The other prominent spectator today is retired Justice Anthony Kennedy, who takes a seat in the VIP section just a few moments before court is set to begin. It is at first unclear why he might be in attendance, though the first case, Dawson v. Steager, is a challenge by a federal retiree to disparate tax treatment of his federal retirement benefits by the state of West Virginia.

When the court takes the bench at ten o’clock, Chief Justice John Roberts will supply the answer. But first, there is a brief recognition of the death of the 41st U.S. president.

“The court notes with sadness the death of former President George H.W. Bush on November 30, 2018,” Roberts says. “In observance of the National Day of Mourning, the court will not sit on Wednesday, December 5th.”

He doesn’t mention, and not that this would be the time for it, that the court has moved its one argument originally scheduled for Wednesday — Gamble v. United States, about the “separate sovereigns” exception to the double jeopardy clause — to Thursday. The court announced the change over the weekend, and the move will not only be in keeping with the National Day of Mourning, but will allow any members of the court who wish to do so to attend President Bush’s memorial service at the National Cathedral, which is scheduled to start at 11 a.m. Wednesday.

One of our favorite moments from coverage of the late president over the weekend was Justice Clarence Thomas’ recollections in an interview with CNN. Thomas, whom Bush nominated in 1991 to succeed retired Justice Thurgood Marshall, recounted his visit to the Bush family compound in Kennebunkport, Maine, and how First Lady Barbara Bush spilled the beans that Thomas was there to be offered the seat. Later in the hourlong CNN special, Thomas added his remembrance about what it was like to take a white-knuckle-inducing ride with the president in his speed boat, Fidelity.

The chief justice has one more preliminary matter this morning.

“Before we commence this morning’s business, I would like to acknowledge the presence in the courtroom of Justice Anthony M. Kennedy, and I would like to read into the records of the court an exchange of correspondence,” Roberts says.

When Kennedy appeared in the courtroom for the first time as a retired justice, on Justice Brett Kavanaugh’s first day on the bench in October, the chief justice promised that the letters would be read in court “at the appropriate time.”

“The first letter is dated today, December 3, 2018,” Roberts continues. “It is to Justice Kennedy from my colleagues and me, and it reads as follows:

Dear Tony,

Although our new term is well underway, we remain keenly aware of your absence on the bench and in our conference. From the time each of us came to know you, you have enriched our lives through your kindness, camaraderie, and generosity. We are heartened that you have maintained an active presence in the building, and we take great comfort that you remain our valued colleague here.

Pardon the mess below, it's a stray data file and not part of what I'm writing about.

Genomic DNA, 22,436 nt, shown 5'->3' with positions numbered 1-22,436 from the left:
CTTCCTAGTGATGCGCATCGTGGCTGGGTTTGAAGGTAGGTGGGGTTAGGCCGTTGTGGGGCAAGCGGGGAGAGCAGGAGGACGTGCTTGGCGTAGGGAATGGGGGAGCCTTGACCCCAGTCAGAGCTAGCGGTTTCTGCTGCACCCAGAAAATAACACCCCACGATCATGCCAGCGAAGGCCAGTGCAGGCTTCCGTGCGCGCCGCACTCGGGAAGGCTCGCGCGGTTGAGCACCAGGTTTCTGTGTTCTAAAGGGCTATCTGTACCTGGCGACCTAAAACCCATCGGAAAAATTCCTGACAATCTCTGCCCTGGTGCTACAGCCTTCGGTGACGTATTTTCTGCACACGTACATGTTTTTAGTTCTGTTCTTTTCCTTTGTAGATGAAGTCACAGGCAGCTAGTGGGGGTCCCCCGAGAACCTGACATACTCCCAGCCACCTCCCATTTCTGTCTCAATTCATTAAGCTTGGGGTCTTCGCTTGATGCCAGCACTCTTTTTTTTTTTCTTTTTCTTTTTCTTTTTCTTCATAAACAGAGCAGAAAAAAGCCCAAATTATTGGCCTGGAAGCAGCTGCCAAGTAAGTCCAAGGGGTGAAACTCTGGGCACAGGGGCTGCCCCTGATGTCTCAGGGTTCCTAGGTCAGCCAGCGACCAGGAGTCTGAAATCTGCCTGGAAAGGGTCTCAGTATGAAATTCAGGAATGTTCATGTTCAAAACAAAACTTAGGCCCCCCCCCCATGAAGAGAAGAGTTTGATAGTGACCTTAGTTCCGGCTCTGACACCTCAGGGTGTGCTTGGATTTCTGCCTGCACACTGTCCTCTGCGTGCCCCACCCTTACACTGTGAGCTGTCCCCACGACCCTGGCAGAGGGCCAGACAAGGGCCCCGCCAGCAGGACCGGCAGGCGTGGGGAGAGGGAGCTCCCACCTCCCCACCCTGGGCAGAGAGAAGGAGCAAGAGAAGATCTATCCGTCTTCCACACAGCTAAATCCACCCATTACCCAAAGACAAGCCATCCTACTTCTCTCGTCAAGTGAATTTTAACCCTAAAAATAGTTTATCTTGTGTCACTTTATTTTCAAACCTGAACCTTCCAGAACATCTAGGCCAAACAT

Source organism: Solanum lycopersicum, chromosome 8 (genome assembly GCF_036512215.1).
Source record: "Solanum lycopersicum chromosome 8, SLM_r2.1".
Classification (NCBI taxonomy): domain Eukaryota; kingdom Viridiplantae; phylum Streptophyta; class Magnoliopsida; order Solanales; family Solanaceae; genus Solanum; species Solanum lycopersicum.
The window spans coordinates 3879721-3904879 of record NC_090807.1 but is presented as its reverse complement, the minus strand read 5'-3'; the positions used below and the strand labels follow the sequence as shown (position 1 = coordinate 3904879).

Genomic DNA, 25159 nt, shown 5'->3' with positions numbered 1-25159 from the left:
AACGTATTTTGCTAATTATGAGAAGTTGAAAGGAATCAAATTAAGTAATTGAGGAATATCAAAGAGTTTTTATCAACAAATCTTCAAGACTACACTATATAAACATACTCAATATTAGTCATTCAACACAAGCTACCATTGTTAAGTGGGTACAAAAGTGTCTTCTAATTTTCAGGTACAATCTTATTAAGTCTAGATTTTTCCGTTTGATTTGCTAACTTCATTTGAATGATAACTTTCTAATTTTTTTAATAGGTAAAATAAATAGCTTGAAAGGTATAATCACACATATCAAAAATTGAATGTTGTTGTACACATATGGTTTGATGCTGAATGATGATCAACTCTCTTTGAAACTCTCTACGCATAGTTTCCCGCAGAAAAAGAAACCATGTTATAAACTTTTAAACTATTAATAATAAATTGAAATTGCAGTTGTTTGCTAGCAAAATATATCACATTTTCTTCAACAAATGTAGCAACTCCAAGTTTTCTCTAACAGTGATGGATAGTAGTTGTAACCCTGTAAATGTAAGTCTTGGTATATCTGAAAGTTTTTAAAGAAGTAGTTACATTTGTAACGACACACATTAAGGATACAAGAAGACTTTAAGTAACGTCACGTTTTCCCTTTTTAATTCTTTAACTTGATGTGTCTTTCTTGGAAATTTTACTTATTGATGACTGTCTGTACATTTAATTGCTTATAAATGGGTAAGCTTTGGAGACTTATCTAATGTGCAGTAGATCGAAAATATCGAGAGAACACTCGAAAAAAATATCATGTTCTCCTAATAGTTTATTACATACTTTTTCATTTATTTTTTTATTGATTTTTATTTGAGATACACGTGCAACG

No one leaves Sacramento to become a prospector. But your labors since moving east have yielded a treasure of thoughtful decisions. This legacy will guide the understanding of judges, lawyers, and citizens for years to come.

Your example of ceaseless civility inspires us as we go forward with the work of the court that you have so vitally advanced. We wish you and Mary well in your much-deserved retirement, and we look forward to many more years in this new chapter of our shared friendships.

The chief justice says, “I would now like to read a letter, also dated today, written by Justice Kennedy. It reads:

Dear Chief Justice and Dear Colleagues,

Please accept this expression of our deepest appreciation for the uplifting words and sentiments in your most gracious letter. It will be treasured by our family.

This reply is not to say farewell, for it is my hope to linger here to be with all of you in the days and years to come. It is necessary, of course, to say farewell to being on the bench and in the conference room. There, for the past thirty years, it was a high honor to join with our colleagues in seeking how best to define and interpret an idea and a reality—the idea and the reality of the law.

Even if we disagreed in a particular case, we admired and respected each other as we sought to explain the law as we found it to be and to ensure that, over the course of time, the law and the freedoms it sustains will be ever more secure, ever more revered.

We first came to Washington knowing few who lived here, but the members of the court at once reached out to Mary and me with gifts of guidance, understanding, and above all, the priceless bond of friendship. It seems proper to quote from the poet and to say that for all these gifts “I can no other answer make but thanks, and thanks, and ever thanks.”

With assurances of my continued highest regards, I remain, yours sincerely,

Tony

It may not surprise anyone that the poet is a favorite of Kennedy’s — the phrase is from William Shakespeare’s “Twelfth Night.”

From there, the court moves on to its more routine business. Kennedy stays for the first argument, listening intently. But at the break between the first and second arguments, he slips out to continue his active retirement elsewhere in the building.